16. St. Louis Blues — Every year we see a team that gets crushed early in the year and then plays like a contender for the last five months of the season only to fall just short because of that terrible start. This might be that team this season. But they are certainly playing well right now.

17. Columbus Blue Jackets — It wasn’t that long ago that I was telling you not to sleep on the Blue Jackets this season and then … everything fell apart. They lost a bunch of games, Artemi Panarin might be on his way out, and wow did all of that escalate quickly.

[Related: Is it time for struggling Blue Jackets to make a move?]

18. Carolina Hurricanes — Nino Niederreiter has been exactly what they needed.

19. Philadelphia Flyers — If Carter Hart keeps playing like this he is going to make Flyers fans start to believe they have a goalie. Maybe they have reason to believe that. He has certainly helped them in the short-term.

20. Arizona Coyotes –– They deserve a ton of credit for hanging in this thing as long as they have given the injury situation they have had to deal with this season.

21. Florida Panthers — It is going to be intriguing to see what they can do this offseason with the newfound salary cap space they have created for themselves. Will the Artemi Panarin and Sergei Bobrovsky duo be heading to Miami soon?

22. New York Rangers — They are playing hard, but the talent just isn’t there.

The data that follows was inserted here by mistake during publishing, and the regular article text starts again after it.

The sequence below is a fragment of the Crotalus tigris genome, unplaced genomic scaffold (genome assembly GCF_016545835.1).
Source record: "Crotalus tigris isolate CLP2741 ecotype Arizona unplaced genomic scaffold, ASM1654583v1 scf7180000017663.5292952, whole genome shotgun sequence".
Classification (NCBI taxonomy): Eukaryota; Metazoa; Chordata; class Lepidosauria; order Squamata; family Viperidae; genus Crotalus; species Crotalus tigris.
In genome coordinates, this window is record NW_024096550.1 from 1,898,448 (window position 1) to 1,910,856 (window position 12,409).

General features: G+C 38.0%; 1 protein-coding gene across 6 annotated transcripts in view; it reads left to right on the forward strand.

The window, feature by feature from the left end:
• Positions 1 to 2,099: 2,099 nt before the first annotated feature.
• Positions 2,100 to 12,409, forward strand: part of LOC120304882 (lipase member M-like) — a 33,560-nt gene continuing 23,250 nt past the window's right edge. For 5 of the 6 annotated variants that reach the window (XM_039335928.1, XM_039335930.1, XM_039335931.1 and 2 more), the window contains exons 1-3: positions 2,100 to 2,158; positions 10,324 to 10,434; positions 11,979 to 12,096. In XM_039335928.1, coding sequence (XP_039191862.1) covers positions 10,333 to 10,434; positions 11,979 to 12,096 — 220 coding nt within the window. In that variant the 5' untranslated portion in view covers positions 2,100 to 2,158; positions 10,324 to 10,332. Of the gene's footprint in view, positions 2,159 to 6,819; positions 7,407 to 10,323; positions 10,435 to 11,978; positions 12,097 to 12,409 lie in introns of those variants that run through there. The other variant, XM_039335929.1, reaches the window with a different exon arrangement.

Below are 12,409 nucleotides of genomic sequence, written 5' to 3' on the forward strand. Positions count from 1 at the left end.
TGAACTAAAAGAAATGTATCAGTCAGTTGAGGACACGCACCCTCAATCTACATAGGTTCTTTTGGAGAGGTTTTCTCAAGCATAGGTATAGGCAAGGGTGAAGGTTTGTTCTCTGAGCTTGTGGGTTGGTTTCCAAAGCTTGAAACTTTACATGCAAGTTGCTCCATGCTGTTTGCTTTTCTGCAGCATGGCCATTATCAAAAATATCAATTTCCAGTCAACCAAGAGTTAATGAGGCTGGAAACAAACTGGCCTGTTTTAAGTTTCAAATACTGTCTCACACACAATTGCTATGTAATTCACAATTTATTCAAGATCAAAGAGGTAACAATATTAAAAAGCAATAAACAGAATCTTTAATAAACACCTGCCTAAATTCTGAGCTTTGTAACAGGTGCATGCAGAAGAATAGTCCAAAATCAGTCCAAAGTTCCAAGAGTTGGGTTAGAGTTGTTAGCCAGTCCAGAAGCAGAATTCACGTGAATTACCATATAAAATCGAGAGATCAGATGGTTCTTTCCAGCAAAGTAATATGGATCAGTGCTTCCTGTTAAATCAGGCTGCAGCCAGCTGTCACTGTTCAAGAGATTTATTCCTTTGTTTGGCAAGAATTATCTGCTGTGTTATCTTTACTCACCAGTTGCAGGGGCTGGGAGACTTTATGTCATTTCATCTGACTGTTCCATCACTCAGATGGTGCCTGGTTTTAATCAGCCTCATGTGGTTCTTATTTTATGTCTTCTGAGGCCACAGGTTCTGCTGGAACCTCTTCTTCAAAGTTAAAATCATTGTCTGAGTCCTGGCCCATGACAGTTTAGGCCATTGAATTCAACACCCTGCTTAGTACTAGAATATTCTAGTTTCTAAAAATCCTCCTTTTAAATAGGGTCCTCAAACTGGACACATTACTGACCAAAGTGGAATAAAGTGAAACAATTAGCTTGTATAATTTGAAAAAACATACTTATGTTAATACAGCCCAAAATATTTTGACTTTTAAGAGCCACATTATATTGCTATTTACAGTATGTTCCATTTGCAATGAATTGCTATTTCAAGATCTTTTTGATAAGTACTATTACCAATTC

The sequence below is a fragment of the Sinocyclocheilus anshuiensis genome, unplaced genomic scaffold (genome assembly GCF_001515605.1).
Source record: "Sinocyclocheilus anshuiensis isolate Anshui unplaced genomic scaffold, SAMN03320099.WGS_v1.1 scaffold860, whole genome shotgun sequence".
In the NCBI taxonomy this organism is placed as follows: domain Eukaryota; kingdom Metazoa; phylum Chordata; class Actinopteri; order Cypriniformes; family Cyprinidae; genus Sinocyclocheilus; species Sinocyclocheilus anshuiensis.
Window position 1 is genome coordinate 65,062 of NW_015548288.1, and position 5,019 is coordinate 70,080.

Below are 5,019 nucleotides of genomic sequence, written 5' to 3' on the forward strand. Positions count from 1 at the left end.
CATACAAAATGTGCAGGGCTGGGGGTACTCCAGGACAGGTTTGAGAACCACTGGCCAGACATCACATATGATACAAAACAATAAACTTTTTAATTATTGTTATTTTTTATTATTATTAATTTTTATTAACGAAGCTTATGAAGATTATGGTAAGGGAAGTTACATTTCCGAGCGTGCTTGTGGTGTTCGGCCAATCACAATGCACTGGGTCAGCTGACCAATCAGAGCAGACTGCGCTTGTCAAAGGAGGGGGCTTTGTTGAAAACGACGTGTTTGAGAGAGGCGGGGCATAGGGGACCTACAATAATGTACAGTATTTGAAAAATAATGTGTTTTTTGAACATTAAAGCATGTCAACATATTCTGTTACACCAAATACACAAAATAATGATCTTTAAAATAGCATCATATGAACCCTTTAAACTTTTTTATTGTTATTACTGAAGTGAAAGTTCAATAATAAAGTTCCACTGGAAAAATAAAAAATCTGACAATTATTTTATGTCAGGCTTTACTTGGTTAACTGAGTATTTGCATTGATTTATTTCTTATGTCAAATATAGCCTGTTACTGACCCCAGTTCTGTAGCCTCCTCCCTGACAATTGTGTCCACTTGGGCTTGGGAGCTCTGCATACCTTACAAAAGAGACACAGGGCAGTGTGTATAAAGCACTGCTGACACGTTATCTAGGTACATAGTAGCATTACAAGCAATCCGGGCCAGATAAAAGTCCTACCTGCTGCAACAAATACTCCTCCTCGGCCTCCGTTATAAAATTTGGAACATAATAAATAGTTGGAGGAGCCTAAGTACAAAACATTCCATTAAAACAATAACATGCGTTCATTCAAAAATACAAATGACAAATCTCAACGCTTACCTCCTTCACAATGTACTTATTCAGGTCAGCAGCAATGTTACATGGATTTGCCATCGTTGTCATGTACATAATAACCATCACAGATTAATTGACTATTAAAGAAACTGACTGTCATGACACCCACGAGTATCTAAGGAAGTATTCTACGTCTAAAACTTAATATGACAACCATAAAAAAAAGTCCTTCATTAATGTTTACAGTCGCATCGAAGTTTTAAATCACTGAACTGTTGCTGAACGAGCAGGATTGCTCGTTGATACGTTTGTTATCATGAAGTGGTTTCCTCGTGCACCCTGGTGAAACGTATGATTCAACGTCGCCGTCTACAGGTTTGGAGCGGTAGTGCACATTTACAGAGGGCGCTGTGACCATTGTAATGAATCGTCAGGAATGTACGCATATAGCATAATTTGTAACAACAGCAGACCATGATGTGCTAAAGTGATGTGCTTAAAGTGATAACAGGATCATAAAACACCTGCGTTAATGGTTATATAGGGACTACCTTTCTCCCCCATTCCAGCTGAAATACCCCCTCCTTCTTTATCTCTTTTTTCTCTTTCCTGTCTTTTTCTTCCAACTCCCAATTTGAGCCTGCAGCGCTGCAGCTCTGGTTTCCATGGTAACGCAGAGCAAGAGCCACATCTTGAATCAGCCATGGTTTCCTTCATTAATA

23. Buffalo Sabres — Being just a few points out of a playoff spot is progress from where they are coming from in recent seasons. Based on where they were just a couple of months ago it is bitterly disappointing. They are fading fast and just got lit up at home by a Blackhawks team that is going nowhere this season.

24. Colorado Avalanche — One line, again, can only take you so far. They are 7-15-3 in their past 25 games and falling fast in the standings. Such a promising start, too.

25. Chicago Blackhawks — The Western Conference playoff field being as weak as it is creates the illusion they might still be in it, but they need to start dumping as many contracts as they can to try and still get something out of the Jonathan Toews, Patrick Kane era.

26. Edmonton Oilers — Five losses in a row, three of them to teams out of the playoffs. A rudderless ship going nowhere.

The Lottery Teams

27. Detroit Red Wings — With three wins in a row and five in their past seven games they clearly have not quit on the season. Just too little, too late. Do not ruin your Jack Hughes chances!

28. Los Angeles Kings — Finally, the rebuild seems to be underway.

[Related: Muzzin trade should be start of Kings’ teardown]

29. New Jersey Devils — With Taylor Hall a year away from free agency you have to wonder what his future in New Jersey is. He spent the first part of his career surrounded by nothing in Edmonton, then spent the second part of his career in a similar situation in New Jersey. Have to imagine he wants to take advantage of free agency to get to a team that won’t surround him with nothing.

30. Ottawa Senators — They might get a first-round pick or two for trading Matt Duchene and Mark Stone, but it’s not going to be the potential Jack Hughes pick they sent to Colorado to get Duchene in the first place. That is unfortunate.

31. Anaheim Ducks — I know the overall record for the season does not reflect this, and technically speaking they are still very much alive in the Western Conference wild card race, but somebody needs to tell me why they do not deserve the No. 31 spot this week. They have the worst goal differential in hockey at minus-39. They just lost 9-3 in a game where they gave up six goals in the first 18 minutes. They are an abysmal possession team and get absolutely caved in when it comes to allowing shots. They are boring offensively. This team stinks. Stinks!

More: Ducks fans call for Carlyle’s firing

Adam Gretz is a writer for Pro Hockey Talk on NBC Sports. Drop him a line at phtblog@nbcsports.com or follow him on Twitter @AGretz.